The tech world invests very heavily in future imagination, pictures of smart cities, smart homes, AI and robotics. They invest in it, they have think tanks, they have conferences. What’s extraordinary now is the imbalance between the tech world’s very strongly articulated pictures of the future and the almost complete absence of an equivalent in the social and political world. And that’s part of our problem.

JP: I think we struggle to articulate what we might actually want life to be like in 20 or 30 years and the way that plays out in our technology debate. The whole debate about AI, for example, has a strange, sort of submissive character to it. The best we can do is mitigate the downsides of this thing we’ve created, which is very hard. And there’s almost no debate about the kind of society we would like and how AI might contribute to that.

On the trust issue: broadly speaking, people are right to have lost trust in government. In the sense that the kind of metrics people care about have either, in much of the world where you’ve seen these big drops in trust, either flatlined or gone into reverse. Metrics around real income growth, improvements in life expectancy.

Trust is a slightly funny word to use because we end up focusing on how to improve people’s ‘trust’ in government when people are actually onto something and they’re right to have lost faith in these institutions that are substantively failing to deliver the kind of things they want. That’s not to say it’s only about that. But I do think it’s quite important not to just talk about ‘misinformation’ because it’s not only that people are being misled.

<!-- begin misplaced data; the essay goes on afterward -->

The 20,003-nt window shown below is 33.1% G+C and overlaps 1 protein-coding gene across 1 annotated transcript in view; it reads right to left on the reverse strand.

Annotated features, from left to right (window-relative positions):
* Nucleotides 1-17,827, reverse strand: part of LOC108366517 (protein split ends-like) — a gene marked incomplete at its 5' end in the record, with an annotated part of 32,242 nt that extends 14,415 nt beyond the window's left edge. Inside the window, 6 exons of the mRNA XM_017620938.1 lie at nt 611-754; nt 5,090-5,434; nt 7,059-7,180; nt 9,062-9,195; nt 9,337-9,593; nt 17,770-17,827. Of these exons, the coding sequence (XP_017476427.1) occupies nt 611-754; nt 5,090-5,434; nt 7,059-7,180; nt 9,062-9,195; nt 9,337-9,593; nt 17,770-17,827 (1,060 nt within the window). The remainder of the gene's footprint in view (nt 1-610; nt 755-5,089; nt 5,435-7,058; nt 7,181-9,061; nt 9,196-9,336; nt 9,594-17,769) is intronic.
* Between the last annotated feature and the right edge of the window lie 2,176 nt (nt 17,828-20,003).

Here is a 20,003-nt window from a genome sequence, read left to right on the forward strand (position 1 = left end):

GM: I think we do have a structural problem of information, which is very, very important for democracy. But we must also attend to the fact that in many countries, like the UK and US, large minorities have not seen much progress in their living standards for a long time. It’s not surprising they’ve lost confidence.


James, in your book ‘End State’ you talk about the need for an ‘ethics first’ approach to policy, rather than looking at what’s economically rational or what’s kind of pragmatically possible, do you think that kind of work is happening?

JP: The quote that’s always in my mind is the John Maynard Keynes quote that when you’re thinking of the future state of society this ‘has to be tackled in the first instance from the ethical side rather than from the standpoint of technical economic efficiency’ And I think we’ve got into a pickle because we’re very economics first. Economics has almost become the currency of the kind of language within which we talk about policy making.

And I don’t know if this is rose-tinted or naive about the way these debates played out in history, but it’s very striking when you look at the very significant policy reforms, say, of child labour in the Victorian age, they were often moral debates at heart.

I think we don’t argue from a moral standpoint enough. People often very quickly jump to arguing, for example, for investment in childcare because of the economic return. The minimum wage debate very quickly becomes a debate about economics as opposed to the importance of dignity, and the fact that it’s just the right thing to do to pay someone a wage that they can live on.